Thank you all for hanging in with me during this dry spell. It’s been difficult to find the motivation to do anything creative after taking not one but two tumbles down the stairs. I will be eternally grateful that bumps and bruises seem to be the worst of it all but to be honest I am not nearly as brave as I was when I was younger so it’s taking me a little longer than expected to get back up to speed.
Eight months ago I moved my studio from a shoebox sized sitting room off the kitchen to the much roomier bonus room on the second floor. There were several reasons for the move, not the least being the good vibes I get in sitting in a room resembling my attic loft back in Sterling. The move also forces me to negotiate a set of stairs at least four times a day, providing the exercise that is too easy for me to avoid given the chronic pain I deal with.
Sometimes the stairs provide more than exercise. When I went to visit the second-floor bathroom this afternoon I found that there was no tissue to be found anywhere, which prompted me to head downstairs for the hall bathroom. I had no sooner started down the steps when I slipped/tripped/mis-stepped which caused me to fall down the rest of the flight. As I was bouncing between the banister and the opposite wall I kept waiting for that avalanche of pain that accompanies a fracture but evidently judo and jump school taught me how to fall correctly and so far the only damage I’ve found is some pretty ugly bruises.
I’ve been murmuring continual quiet prayers to myself – this could have gone SO badly for me but so far the only damage is to Jaybug’ s eardrums when I set a record for consecutive “son of a bitch” utterances. The incident also taught me one very important lesson:
“Always keep the upstairs bathroom stocked with toilet paper!”
As I have written before I am beset with several autoimmune disorders, the cumulative effect being chronic severe pain in most of my joints, and while I welcome the chance to lay down at night and take the load off those aching joints I dread mornings. Mornings are not my friend and when my Beautiful Saxon Princess wishes me a good morning I usually respond with “It’s a morning…”
That’s similar to what I am feeling this New Year’s Eve. When asked about 2018 the best I can say is “It was a year”. The trip through life this year has been like taking a little sip of water out of a fire hydrant and I feel like a horse that has been ridden hard and put in the barn wet . I really dislike that diving-Stuka feeling I get in my stomach when alternately counting up setbacks and perils so for now my plan is to do my best to be kind, considerate thoughtful – and to pray/meditate/generate “positive waves Moriarity” that 2019 is a better year for all of us.
Nostalgia rather than fear was the overriding emotion in our home during the March 1964 Earthquake. As we had been living in that howling wilderness otherwise known as Spenard for less than two years we styled ourselves as temporarily transplanted Californians rather than locals so the first few tremors brought on smiles and “Hey – just like back home” rather than any expressions of fear. It wasn’t until we lost our television signal (and the closing scenes of the “Invasion” episode of ‘Fireball XL5) that I began to feel any emotional distress.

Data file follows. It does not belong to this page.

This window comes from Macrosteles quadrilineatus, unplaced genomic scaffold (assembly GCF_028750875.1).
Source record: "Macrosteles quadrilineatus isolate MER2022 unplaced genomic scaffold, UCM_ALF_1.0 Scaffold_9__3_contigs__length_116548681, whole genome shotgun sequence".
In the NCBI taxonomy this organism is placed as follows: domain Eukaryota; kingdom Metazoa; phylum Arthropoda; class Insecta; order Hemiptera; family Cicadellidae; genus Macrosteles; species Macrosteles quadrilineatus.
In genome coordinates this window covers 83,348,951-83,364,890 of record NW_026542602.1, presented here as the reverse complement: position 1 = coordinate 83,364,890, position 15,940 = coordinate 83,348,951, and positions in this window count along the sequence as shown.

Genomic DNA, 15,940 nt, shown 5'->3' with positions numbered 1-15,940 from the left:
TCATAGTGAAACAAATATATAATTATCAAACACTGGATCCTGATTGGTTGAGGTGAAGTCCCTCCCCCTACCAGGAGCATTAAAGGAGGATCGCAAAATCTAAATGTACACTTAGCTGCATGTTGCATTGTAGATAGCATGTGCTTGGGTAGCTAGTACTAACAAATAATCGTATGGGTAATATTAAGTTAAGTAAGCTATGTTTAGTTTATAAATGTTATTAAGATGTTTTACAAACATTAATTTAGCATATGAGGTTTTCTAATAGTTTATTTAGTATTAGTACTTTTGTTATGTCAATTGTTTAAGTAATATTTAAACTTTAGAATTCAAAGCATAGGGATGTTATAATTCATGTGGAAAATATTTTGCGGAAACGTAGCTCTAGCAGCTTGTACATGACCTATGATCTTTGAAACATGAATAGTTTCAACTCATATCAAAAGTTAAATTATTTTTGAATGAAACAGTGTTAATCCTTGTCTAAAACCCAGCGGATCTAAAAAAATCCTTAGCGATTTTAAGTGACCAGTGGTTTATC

However things were a little different during today’s quake– I was chatting on the phone with my sister Heather when she stopped for a moment then said: “Oh boy…earthquake!See the hanging lamps? – they’re bouncing all over the place.”
Intestinal Stukas started churning my insides as I nervously glanced around my own living room, but I was puzzled to find all our lamps perfectly motionless.
Suddenly the proverbial lightbulb flashed on and I made a conclusion of my own:
- Heather wasn’t asking me to look at the lamps, she was talking to my nephew Zack.
- My hanging lamps weren’t bouncing around because Heather, Zack and the quake – were 4135 miles away in Sterling Alaska.
For my dad aviation was the best yardstick for measuring the march of progress – he was born into a world with biplanes and lived to see television broadcasts of regular shuttle service to the International Space Station. For me it’s been phones: 55 years ago a call from Tennessee to Alaska would have been made only under the most dire circumstances, taken the help of at least three operators and would be made using a device that could not be owned by an individual – it had to be leased from the phone company.
I’m still getting used to it.
Much has been said and even more has been written about the “bulletproof” mindset of an eighteen-year old. Granted, there are variations in terminology ranging from “Hey y’all – look at this!” to the more basic “Hold my beer”, but ultimately it can all be traced back to the “It-can’t-happen-to-me” mindset that gives us fighter pilots and cage fighters.
I wish I could say age eventually corrects such dysfunctional thinking but even in my crippled state my inner paratrooper lurks, though at sixty-five living on the edge is more likely to involved hooking one too many plastic grocery bags through my fingers than flying through thunderstorm cells or diving without calculating decompression times before hand. Pushing the envelope usually involves handling actual envelopes while paying bills rather than test pilots consulting performance charts and the limits indicted by lines on graphs (which is where the expression came from!)
In my case there is one situation when my ego has most definitely been checked at the door : when I first get up – or more precisely try to get up in the morning . Morning is not my friend and when I first stir in the morning there is a fair amount of weeping, wailing, gnashing of teeth and crying-like-a-hungry-puppy coming from the general direction of my over-sized papa-bear chair.
(I started to write “crying like a little girl” but that would be unfair as I wasn’t even close to being as stoic as a little girl would have been)
I keep telling myself that I can still win, that pushups and miles will defeat the disease-dragons I fight each day, but to be coldly honest there is a day coming when I won’t be able to ignore the pain and stand up.
A day coming when I won’t be able to take that next breath.
…but until that day arrives I will keep adding plastic bags to my grip on grocery day.
Keeping this page going is like kicking a Hacky-Sack. As long as I keep busy and frequently add words and images I attract views and followers. Unfortunately there are times in my life now where writing is not quite – but almost as impossible as keeping a little leather packet full of rice in the air. I’ve made no secret of the fact that I deal with severe autoimmune problems, that between ankylosing spondylitis and rheumatoid arthritis the simple act of walking can sometimes defeat me. What I haven’t been as open about is the running gun battle I have with upper respiratory infections. It’s not unusual for me to have up to six cases of bronchitis a year; I’ll spend three weeks fighting the sickness only to get sick again only three weeks after I get better. To put it bluntly I spend most of my time feeling like I am trying to breathe through a soda straw.